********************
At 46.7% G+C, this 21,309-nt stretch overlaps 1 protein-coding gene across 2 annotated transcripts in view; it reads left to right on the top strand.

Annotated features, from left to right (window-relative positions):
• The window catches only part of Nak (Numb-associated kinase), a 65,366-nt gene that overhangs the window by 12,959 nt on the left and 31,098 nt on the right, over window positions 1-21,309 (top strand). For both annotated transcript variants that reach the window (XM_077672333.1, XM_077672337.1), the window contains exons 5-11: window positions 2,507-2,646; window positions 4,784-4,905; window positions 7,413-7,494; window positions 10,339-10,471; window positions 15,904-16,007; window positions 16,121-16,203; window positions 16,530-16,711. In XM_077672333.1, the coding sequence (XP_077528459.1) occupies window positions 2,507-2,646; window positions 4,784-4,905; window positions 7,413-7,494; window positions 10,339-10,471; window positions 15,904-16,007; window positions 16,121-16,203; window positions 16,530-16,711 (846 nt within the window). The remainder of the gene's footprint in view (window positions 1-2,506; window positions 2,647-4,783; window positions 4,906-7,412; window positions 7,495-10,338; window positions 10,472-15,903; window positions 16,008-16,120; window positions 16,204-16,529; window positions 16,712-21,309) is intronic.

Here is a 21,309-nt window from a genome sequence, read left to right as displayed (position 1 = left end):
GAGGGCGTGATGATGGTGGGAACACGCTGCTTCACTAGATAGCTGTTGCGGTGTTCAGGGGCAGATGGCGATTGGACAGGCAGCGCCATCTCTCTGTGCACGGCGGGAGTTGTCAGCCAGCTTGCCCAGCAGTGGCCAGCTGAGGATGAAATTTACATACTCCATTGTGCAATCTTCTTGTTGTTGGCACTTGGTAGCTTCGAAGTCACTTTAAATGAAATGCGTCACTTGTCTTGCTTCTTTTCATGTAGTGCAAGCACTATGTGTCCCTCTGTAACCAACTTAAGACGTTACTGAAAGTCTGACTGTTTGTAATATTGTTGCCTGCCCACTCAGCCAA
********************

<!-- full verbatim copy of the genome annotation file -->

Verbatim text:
At 46.7% G+C, this 21,309-nt stretch overlaps 1 protein-coding gene across 2 annotated transcripts in view; it reads left to right on the top strand.

Annotated features, from left to right (window-relative positions):
• The window catches only part of Nak (Numb-associated kinase), a 65,366-nt gene that overhangs the window by 12,959 nt on the left and 31,098 nt on the right, over window positions 1-21,309 (top strand). For both annotated transcript variants that reach the window (XM_077672333.1, XM_077672337.1), the window contains exons 5-11: window positions 2,507-2,646; window positions 4,784-4,905; window positions 7,413-7,494; window positions 10,339-10,471; window positions 15,904-16,007; window positions 16,121-16,203; window positions 16,530-16,711. In XM_077672333.1, the coding sequence (XP_077528459.1) occupies window positions 2,507-2,646; window positions 4,784-4,905; window positions 7,413-7,494; window positions 10,339-10,471; window positions 15,904-16,007; window positions 16,121-16,203; window positions 16,530-16,711 (846 nt within the window). The remainder of the gene's footprint in view (window positions 1-2,506; window positions 2,647-4,783; window positions 4,906-7,412; window positions 7,495-10,338; window positions 10,472-15,903; window positions 16,008-16,120; window positions 16,204-16,529; window positions 16,712-21,309) is intronic.

Here is a 21,309-nt window from a genome sequence, read left to right as displayed (position 1 = left end):
GAGGGCGTGATGATGGTGGGAACACGCTGCTTCACTAGATAGCTGTTGCGGTGTTCAGGGGCAGATGGCGATTGGACAGGCAGCGCCATCTCTCTGTGCACGGCGGGAGTTGTCAGCCAGCTTGCCCAGCAGTGGCCAGCTGAGGATGAAATTTACATACTCCATTGTGCAATCTTCTTGTTGTTGGCACTTGGTAGCTTCGAAGTCACTTTAAATGAAATGCGTCACTTGTCTTGCTTCTTTTCATGTAGTGCAAGCACTATGTGTCCCTCTGTAACCAACTTAAGACGTTACTGAAAGTCTGACTGTTTGTAATATTGTTGCCTGCCCACTCAGCCAA